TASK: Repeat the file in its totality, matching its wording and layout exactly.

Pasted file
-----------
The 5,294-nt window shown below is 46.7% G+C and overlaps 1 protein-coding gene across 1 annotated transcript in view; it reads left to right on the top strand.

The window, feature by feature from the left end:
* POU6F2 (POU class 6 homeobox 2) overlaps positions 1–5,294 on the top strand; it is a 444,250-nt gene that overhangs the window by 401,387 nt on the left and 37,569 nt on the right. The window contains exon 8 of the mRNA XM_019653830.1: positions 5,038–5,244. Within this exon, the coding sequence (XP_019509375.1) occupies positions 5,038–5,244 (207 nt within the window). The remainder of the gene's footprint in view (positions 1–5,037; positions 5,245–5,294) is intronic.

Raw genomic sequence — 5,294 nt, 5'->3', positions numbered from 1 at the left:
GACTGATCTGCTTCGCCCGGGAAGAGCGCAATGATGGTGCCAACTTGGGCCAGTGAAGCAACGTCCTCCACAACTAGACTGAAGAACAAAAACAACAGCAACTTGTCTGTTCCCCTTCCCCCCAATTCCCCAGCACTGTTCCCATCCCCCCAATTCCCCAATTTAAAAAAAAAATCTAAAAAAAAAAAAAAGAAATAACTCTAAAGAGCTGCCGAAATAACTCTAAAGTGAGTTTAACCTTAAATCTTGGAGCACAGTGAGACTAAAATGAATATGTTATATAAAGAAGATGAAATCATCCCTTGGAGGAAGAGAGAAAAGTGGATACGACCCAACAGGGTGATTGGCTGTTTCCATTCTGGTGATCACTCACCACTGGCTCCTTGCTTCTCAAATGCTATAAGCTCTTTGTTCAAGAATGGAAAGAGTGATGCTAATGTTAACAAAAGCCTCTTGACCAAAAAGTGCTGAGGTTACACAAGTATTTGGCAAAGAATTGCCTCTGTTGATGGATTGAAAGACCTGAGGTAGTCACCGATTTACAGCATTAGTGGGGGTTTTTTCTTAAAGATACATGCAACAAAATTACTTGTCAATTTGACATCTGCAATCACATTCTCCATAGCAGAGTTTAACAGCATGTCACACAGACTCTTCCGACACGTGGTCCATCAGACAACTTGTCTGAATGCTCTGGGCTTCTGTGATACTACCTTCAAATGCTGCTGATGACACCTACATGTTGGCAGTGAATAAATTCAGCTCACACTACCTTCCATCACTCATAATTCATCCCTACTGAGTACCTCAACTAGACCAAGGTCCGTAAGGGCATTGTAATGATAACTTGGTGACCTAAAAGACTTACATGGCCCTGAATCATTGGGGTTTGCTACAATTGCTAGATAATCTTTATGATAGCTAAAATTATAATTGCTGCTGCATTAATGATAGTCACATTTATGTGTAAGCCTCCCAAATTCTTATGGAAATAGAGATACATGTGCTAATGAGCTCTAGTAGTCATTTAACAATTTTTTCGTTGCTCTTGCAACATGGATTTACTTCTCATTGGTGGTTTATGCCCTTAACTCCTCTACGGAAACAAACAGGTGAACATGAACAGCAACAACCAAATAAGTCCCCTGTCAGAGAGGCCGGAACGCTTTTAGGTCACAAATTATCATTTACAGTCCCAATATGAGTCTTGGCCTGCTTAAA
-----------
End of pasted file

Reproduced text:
The 5,294-nt window shown below is 46.7% G+C and overlaps 1 protein-coding gene across 1 annotated transcript in view; it reads left to right on the top strand.

The window, feature by feature from the left end:
* POU6F2 (POU class 6 homeobox 2) overlaps positions 1–5,294 on the top strand; it is a 444,250-nt gene that overhangs the window by 401,387 nt on the left and 37,569 nt on the right. The window contains exon 8 of the mRNA XM_019653830.1: positions 5,038–5,244. Within this exon, the coding sequence (XP_019509375.1) occupies positions 5,038–5,244 (207 nt within the window). The remainder of the gene's footprint in view (positions 1–5,037; positions 5,245–5,294) is intronic.

Raw genomic sequence — 5,294 nt, 5'->3', positions numbered from 1 at the left:
GACTGATCTGCTTCGCCCGGGAAGAGCGCAATGATGGTGCCAACTTGGGCCAGTGAAGCAACGTCCTCCACAACTAGACTGAAGAACAAAAACAACAGCAACTTGTCTGTTCCCCTTCCCCCCAATTCCCCAGCACTGTTCCCATCCCCCCAATTCCCCAATTTAAAAAAAAAATCTAAAAAAAAAAAAAAGAAATAACTCTAAAGAGCTGCCGAAATAACTCTAAAGTGAGTTTAACCTTAAATCTTGGAGCACAGTGAGACTAAAATGAATATGTTATATAAAGAAGATGAAATCATCCCTTGGAGGAAGAGAGAAAAGTGGATACGACCCAACAGGGTGATTGGCTGTTTCCATTCTGGTGATCACTCACCACTGGCTCCTTGCTTCTCAAATGCTATAAGCTCTTTGTTCAAGAATGGAAAGAGTGATGCTAATGTTAACAAAAGCCTCTTGACCAAAAAGTGCTGAGGTTACACAAGTATTTGGCAAAGAATTGCCTCTGTTGATGGATTGAAAGACCTGAGGTAGTCACCGATTTACAGCATTAGTGGGGGTTTTTTCTTAAAGATACATGCAACAAAATTACTTGTCAATTTGACATCTGCAATCACATTCTCCATAGCAGAGTTTAACAGCATGTCACACAGACTCTTCCGACACGTGGTCCATCAGACAACTTGTCTGAATGCTCTGGGCTTCTGTGATACTACCTTCAAATGCTGCTGATGACACCTACATGTTGGCAGTGAATAAATTCAGCTCACACTACCTTCCATCACTCATAATTCATCCCTACTGAGTACCTCAACTAGACCAAGGTCCGTAAGGGCATTGTAATGATAACTTGGTGACCTAAAAGACTTACATGGCCCTGAATCATTGGGGTTTGCTACAATTGCTAGATAATCTTTATGATAGCTAAAATTATAATTGCTGCTGCATTAATGATAGTCACATTTATGTGTAAGCCTCCCAAATTCTTATGGAAATAGAGATACATGTGCTAATGAGCTCTAGTAGTCATTTAACAATTTTTTCGTTGCTCTTGCAACATGGATTTACTTCTCATTGGTGGTTTATGCCCTTAACTCCTCTACGGAAACAAACAGGTGAACATGAACAGCAACAACCAAATAAGTCCCCTGTCAGAGAGGCCGGAACGCTTTTAGGTCACAAATTATCATTTACAGTCCCAATATGAGTCTTGGCCTGCTTAAA